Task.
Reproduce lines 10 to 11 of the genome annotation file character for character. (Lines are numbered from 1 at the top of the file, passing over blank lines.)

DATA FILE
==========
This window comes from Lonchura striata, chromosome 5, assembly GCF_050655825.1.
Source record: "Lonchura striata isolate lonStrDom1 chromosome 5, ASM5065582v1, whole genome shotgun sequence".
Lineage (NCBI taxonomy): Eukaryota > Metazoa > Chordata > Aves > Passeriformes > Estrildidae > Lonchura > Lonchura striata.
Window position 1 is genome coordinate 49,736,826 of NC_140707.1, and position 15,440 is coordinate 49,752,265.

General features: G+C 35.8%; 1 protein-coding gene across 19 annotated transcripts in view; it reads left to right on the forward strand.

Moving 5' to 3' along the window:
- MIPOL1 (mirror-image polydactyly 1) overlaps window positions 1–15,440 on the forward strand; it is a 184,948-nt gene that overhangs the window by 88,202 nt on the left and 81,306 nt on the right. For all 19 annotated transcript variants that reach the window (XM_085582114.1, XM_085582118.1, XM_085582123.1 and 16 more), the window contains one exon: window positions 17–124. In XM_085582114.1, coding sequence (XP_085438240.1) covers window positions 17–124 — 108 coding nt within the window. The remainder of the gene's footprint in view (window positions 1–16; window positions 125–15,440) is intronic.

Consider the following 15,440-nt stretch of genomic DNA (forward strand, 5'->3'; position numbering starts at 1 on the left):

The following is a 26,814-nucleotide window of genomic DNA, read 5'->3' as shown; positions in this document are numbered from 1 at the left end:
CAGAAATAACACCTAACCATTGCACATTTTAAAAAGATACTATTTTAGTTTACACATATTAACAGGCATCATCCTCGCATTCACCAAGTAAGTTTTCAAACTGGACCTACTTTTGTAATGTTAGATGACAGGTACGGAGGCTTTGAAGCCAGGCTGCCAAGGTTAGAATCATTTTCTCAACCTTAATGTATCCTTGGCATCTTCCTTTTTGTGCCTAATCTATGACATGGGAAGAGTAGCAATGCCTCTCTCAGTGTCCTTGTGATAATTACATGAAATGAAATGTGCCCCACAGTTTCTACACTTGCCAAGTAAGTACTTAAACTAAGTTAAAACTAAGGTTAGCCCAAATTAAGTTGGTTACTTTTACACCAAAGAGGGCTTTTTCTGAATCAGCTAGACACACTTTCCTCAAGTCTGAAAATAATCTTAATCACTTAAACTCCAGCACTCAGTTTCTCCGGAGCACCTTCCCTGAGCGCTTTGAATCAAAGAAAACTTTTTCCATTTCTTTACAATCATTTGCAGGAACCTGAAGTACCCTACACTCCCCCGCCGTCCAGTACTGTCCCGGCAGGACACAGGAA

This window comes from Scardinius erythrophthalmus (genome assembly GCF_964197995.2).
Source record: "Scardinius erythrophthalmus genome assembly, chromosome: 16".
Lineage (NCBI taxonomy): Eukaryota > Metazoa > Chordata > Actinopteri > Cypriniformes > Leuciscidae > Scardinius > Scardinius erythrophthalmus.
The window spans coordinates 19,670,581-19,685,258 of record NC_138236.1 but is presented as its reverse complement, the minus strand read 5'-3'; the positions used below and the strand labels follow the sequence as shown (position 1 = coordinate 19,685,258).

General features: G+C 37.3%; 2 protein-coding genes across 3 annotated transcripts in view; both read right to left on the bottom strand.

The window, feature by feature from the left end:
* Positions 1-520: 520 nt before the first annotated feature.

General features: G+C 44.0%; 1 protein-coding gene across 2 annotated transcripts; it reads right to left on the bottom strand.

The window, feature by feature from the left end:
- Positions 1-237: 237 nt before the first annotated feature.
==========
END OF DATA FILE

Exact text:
CAGAAATAACACCTAACCATTGCACATTTTAAAAAGATACTATTTTAGTTTACACATATTAACAGGCATCATCCTCGCATTCACCAAGTAAGTTTTCAAACTGGACCTACTTTTGTAATGTTAGATGACAGGTACGGAGGCTTTGAAGCCAGGCTGCCAAGGTTAGAATCATTTTCTCAACCTTAATGTATCCTTGGCATCTTCCTTTTTGTGCCTAATCTATGACATGGGAAGAGTAGCAATGCCTCTCTCAGTGTCCTTGTGATAATTACATGAAATGAAATGTGCCCCACAGTTTCTACACTTGCCAAGTAAGTACTTAAACTAAGTTAAAACTAAGGTTAGCCCAAATTAAGTTGGTTACTTTTACACCAAAGAGGGCTTTTTCTGAATCAGCTAGACACACTTTCCTCAAGTCTGAAAATAATCTTAATCACTTAAACTCCAGCACTCAGTTTCTCCGGAGCACCTTCCCTGAGCGCTTTGAATCAAAGAAAACTTTTTCCATTTCTTTACAATCATTTGCAGGAACCTGAAGTACCCTACACTCCCCCGCCGTCCAGTACTGTCCCGGCAGGACACAGGAA

This window comes from Scardinius erythrophthalmus (genome assembly GCF_964197995.2).